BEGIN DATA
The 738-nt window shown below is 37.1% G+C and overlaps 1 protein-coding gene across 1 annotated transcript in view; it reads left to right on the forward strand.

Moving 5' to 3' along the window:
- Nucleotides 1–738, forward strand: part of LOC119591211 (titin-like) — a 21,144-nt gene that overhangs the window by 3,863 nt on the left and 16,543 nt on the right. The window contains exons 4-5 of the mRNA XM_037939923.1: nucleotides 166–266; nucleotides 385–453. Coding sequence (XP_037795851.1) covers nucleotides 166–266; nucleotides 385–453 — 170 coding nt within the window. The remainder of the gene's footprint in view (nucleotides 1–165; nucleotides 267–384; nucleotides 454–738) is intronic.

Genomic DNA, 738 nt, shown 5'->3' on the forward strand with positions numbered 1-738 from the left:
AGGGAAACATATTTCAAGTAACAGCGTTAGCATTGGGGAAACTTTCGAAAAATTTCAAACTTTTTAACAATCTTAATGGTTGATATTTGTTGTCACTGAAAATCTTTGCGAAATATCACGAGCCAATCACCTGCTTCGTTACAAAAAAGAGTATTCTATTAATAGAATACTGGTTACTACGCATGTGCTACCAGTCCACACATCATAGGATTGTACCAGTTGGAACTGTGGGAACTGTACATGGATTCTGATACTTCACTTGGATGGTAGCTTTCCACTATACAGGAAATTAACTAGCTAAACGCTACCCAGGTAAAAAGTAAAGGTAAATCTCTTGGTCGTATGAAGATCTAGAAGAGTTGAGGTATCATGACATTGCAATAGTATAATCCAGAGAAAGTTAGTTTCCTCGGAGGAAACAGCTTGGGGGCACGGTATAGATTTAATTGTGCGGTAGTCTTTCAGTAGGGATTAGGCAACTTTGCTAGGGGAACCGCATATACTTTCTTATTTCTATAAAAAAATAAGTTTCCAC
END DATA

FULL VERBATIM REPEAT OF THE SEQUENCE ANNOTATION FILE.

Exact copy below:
The 738-nt window shown below is 37.1% G+C and overlaps 1 protein-coding gene across 1 annotated transcript in view; it reads left to right on the forward strand.

Moving 5' to 3' along the window:
- Nucleotides 1–738, forward strand: part of LOC119591211 (titin-like) — a 21,144-nt gene that overhangs the window by 3,863 nt on the left and 16,543 nt on the right. The window contains exons 4-5 of the mRNA XM_037939923.1: nucleotides 166–266; nucleotides 385–453. Coding sequence (XP_037795851.1) covers nucleotides 166–266; nucleotides 385–453 — 170 coding nt within the window. The remainder of the gene's footprint in view (nucleotides 1–165; nucleotides 267–384; nucleotides 454–738) is intronic.

Genomic DNA, 738 nt, shown 5'->3' on the forward strand with positions numbered 1-738 from the left:
AGGGAAACATATTTCAAGTAACAGCGTTAGCATTGGGGAAACTTTCGAAAAATTTCAAACTTTTTAACAATCTTAATGGTTGATATTTGTTGTCACTGAAAATCTTTGCGAAATATCACGAGCCAATCACCTGCTTCGTTACAAAAAAGAGTATTCTATTAATAGAATACTGGTTACTACGCATGTGCTACCAGTCCACACATCATAGGATTGTACCAGTTGGAACTGTGGGAACTGTACATGGATTCTGATACTTCACTTGGATGGTAGCTTTCCACTATACAGGAAATTAACTAGCTAAACGCTACCCAGGTAAAAAGTAAAGGTAAATCTCTTGGTCGTATGAAGATCTAGAAGAGTTGAGGTATCATGACATTGCAATAGTATAATCCAGAGAAAGTTAGTTTCCTCGGAGGAAACAGCTTGGGGGCACGGTATAGATTTAATTGTGCGGTAGTCTTTCAGTAGGGATTAGGCAACTTTGCTAGGGGAACCGCATATACTTTCTTATTTCTATAAAAAAATAAGTTTCCAC